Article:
"City, state officials spar over funding Harvey recovery efforts at Houston meeting" was first published by The Texas Tribune, a nonprofit, nonpartisan media organization that informs Texans — and engages with them — about public policy, politics, government and statewide issues.
HOUSTON — With mountains of debris sitting in front yards and tens of thousands of southeast Texans still in the early stages of re-establishing their lives after Hurricane Harvey’s destructive rainfall, city and state officials sparred Monday over who should cover which recovery costs — and when those funds should be disbursed.
While city and state officials in the weeks immediately following Harvey’s historic rainfall threw verbal support behind building and upgrading massive flood control projects and learning from past development mistakes, a Houston City Council meeting Monday foreshadowed the political and financial tensions that could complicate such efforts.
The politically charged debates between State Sen. Paul Bettencourt and the Houston City Council came during the first public hearing over Mayor Sylvester Turner’s proposal to raise property taxes for one year to help with some emergency costs. The council will vote on the matter next month.
Bettencourt, R-Houston, and some residents portrayed the proposal as insensitive to the financial woes facing homeowners and renters grappling with the costs of repairing houses, finding new places to live, replacing vehicles and refurnishing their homes.
“I don’t think we should be kicking Houstonians while they’re down,” Bettencourt said to applause from residents.
But Turner and other council members said the hike wouldn’t be necessary if state officials would provide certainty on how and when they plan to tap Texas’ savings account to contribute to relief efforts. Council member Dwight Boykins chastised Bettencourt and other Houston-area legislators for not lobbying Gov. Greg Abbott harder on the region’s behalf.
"That's what I expect — not us fighting against you,” Boykins said.
State officials have said they plan to tap the state’s savings account, known as the Rainy Day Fund, but want to learn more about the full scope of what’s needed for the wide swath of southeast Texas battered by the worst rainfall in U.S. history.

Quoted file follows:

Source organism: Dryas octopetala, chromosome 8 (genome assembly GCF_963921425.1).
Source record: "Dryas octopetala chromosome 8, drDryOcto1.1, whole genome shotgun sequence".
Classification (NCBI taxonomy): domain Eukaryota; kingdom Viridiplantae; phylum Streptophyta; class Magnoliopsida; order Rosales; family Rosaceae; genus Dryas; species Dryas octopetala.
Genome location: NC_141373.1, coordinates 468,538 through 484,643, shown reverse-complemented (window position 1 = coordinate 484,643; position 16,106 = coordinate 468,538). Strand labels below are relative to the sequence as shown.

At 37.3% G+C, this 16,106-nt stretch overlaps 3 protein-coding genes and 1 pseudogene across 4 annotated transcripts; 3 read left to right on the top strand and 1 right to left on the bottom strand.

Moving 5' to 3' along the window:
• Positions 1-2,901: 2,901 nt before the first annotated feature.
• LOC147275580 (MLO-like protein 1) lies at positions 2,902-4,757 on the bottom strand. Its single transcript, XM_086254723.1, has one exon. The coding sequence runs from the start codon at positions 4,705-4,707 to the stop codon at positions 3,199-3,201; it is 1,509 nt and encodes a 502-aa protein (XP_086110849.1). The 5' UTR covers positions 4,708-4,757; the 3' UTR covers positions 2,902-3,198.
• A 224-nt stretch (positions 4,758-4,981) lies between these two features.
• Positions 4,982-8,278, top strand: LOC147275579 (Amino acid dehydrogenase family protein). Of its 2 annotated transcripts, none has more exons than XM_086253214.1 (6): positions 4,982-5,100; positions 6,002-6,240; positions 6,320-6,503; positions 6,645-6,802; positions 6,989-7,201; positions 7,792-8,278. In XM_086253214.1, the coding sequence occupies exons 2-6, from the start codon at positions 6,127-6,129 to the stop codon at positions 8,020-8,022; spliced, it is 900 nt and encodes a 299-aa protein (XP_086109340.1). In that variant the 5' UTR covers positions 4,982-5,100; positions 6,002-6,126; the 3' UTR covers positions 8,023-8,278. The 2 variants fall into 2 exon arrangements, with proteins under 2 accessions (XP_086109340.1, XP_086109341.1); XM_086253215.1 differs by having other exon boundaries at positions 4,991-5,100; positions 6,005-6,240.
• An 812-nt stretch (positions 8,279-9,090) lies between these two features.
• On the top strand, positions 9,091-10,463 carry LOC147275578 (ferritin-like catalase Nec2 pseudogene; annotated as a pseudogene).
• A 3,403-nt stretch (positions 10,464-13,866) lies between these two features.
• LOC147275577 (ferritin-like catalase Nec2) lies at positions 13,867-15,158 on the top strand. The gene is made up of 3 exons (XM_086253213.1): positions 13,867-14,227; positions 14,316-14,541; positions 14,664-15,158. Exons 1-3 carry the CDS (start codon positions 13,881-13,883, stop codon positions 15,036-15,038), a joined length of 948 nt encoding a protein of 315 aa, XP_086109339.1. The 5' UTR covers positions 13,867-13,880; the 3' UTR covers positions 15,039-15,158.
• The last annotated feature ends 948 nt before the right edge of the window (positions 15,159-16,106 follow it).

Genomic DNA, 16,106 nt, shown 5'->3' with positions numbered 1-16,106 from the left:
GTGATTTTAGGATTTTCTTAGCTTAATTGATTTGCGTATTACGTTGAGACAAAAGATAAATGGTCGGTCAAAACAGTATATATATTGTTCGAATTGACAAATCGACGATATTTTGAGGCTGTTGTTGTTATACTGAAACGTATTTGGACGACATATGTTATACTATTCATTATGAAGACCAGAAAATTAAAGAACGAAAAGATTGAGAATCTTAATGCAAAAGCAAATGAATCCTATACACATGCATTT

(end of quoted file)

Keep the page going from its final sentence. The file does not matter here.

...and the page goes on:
Bettencourt said the state funds could go toward a new reservoir in western Houston, upgrades to two existing reservoirs and a physical storm surge barrier often referred to as a “coastal spine.” Together, those projects will cost well over $10 billion and will likely require contributions from several layers of government.
Council member Brenda Stardig indicated support for the city funding some relief efforts now if the state was going to make substantial contributions to large-scale flood control projects later. Many of those projects have been discussed for years but gained little political or financial support.
“Imagine the homes that might have been saved if we had taken action then,” Stardig said.
Turner, though, failed to get Bettencourt's commitment to financially support such projects on Monday.
Bettencourt urged the council to tap tens of millions of dollars in money from special taxing districts within the city to help cover costs. He also claimed the state had already sent the city $100 million, a statement that drew immediate ire from Turner who said the Federal Emergency Management Agency provided that money.
Bettencourt also suggested the city should have damaged properties reappraised so landowners aren’t paying taxes on assessed values that no longer reflect the state of what they own. A spokesman for the mayor late Monday questioned when there would be time for that since tax bills are set to go out in late November.
Bettencourt drew claps and verbal signals of agreement throughout his discussion with the council. And many residents also opposed the proposed property tax hike when they spoke Monday. Mindy Smith told council members her city property taxes have increased 18 percent in the past five years. She said there are plenty of unnecessary city expenses that could be clipped from the budget to help fund recovery costs.
“How about you cut some of that before you come and ask me to cut my family’s budget?” she said.